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Geolocation Privacy and Surveillance Act Introduced in US Congress

On February 15, the Geolocation Privacy and Surveillance Act (GPS Act) was introduced by a bipartisan group of US Congress members. Designed to enact comprehensive rules for both government agencies and commercial service providers, the GPS Act would require law enforcement to obtain a warrant before using GPS data to track an individual’s location and would require service providers to obtain customer consent before sharing geolocation data with outside entities.

The GPS Act is intended to provide clarity regarding the procedures and protections that apply to devices that can be used to track the whereabouts of individuals—including GPS units, cell phones, tablets, and laptops. Existing law applicable to the access and use of geolocation data has not kept pace with developments in technology, which has created issues for both government agencies and private entities.

For example, courts have created differing standards on what procedures must be followed for government agencies to obtain geolocation data from commercial service providers, thereby creating conflicting obligations across jurisdictions. In addition, current law lacks uniform and comprehensive rules applicable to both the use of real-time location tracking techniques and access to records containing historical geolocation data.

To solve these problems, the GPS Act would establish a process for law enforcement agencies to obtain a warrant to acquire the geolocation data held by private entities and a process for such agencies to obtain a warrant for using technology to directly monitor or track the location of individuals. The act would also prohibit service providers from disclosing geolocation data of customers that the service providers collect in the normal course of business unless lawful consent is obtained from the customer(s) or such disclosure is otherwise authorized under the act (e.g., through a warrant).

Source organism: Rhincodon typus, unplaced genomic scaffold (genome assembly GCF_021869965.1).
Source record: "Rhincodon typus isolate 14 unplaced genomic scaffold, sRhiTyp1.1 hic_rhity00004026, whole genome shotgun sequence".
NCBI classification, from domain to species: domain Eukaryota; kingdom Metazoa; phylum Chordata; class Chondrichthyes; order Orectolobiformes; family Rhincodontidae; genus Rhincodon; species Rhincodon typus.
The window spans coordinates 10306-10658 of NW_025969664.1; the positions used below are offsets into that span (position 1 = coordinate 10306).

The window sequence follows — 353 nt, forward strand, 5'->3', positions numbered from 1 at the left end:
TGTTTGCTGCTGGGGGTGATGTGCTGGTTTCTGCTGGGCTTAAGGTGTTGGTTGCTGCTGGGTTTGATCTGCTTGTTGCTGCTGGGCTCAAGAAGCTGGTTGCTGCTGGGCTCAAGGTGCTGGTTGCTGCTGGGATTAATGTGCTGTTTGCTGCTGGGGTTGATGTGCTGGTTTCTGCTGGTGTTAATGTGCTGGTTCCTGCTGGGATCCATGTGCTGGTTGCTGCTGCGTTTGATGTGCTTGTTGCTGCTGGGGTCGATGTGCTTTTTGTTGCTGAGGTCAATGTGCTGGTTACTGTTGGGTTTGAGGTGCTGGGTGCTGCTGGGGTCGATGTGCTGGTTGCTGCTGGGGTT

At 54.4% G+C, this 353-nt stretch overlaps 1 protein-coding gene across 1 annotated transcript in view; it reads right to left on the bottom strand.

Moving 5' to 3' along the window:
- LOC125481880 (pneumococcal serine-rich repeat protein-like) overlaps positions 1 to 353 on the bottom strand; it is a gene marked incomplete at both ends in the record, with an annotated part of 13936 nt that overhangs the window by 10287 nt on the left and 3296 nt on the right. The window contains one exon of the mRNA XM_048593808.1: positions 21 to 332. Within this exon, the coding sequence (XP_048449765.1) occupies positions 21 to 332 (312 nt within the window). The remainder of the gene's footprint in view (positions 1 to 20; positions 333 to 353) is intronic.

As noted in Senator Ron Wyden’s press release, the GPS Act has received praise from both technology and civil rights organizations. Co-sponsor Rep. John Conyers stated that “[g]eolocation tracking, whether information about where we have been or where we are going, strikes at the heart of personal privacy interests. . . [W]e need this legislation to provide a strong and clear legal standard to protect this information.”

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About this Author


Rahul Kapoor is a partner in Morgan Lewis's Business and Finance Practice, the firmwide hiring partner, and a member of the firm's Legal Personnel and Finance Committees. Mr. Kapoor has deep transactional experience in strategic alliances, joint ventures, corporate partnering transactions, standards body licensing structures, intellectual property strategic counseling, technology licensing, open source software strategy, electronic commerce and privacy, supply and distribution agreements, consignment agreements, spin-outs and core technology licenses, IT outsourcing...

Christopher Archer, Contract Attorney, Morgan Lewis Law Firm

Christopher C. Archer is an associate in Morgan Lewis’s Global Outsourcing, Technology, and Commercial Transactions Practice. Mr. Archer focuses his practice on outsourcing transactions, including information technology and business process outsourcing, commercial agreements, and other technology-related agreements.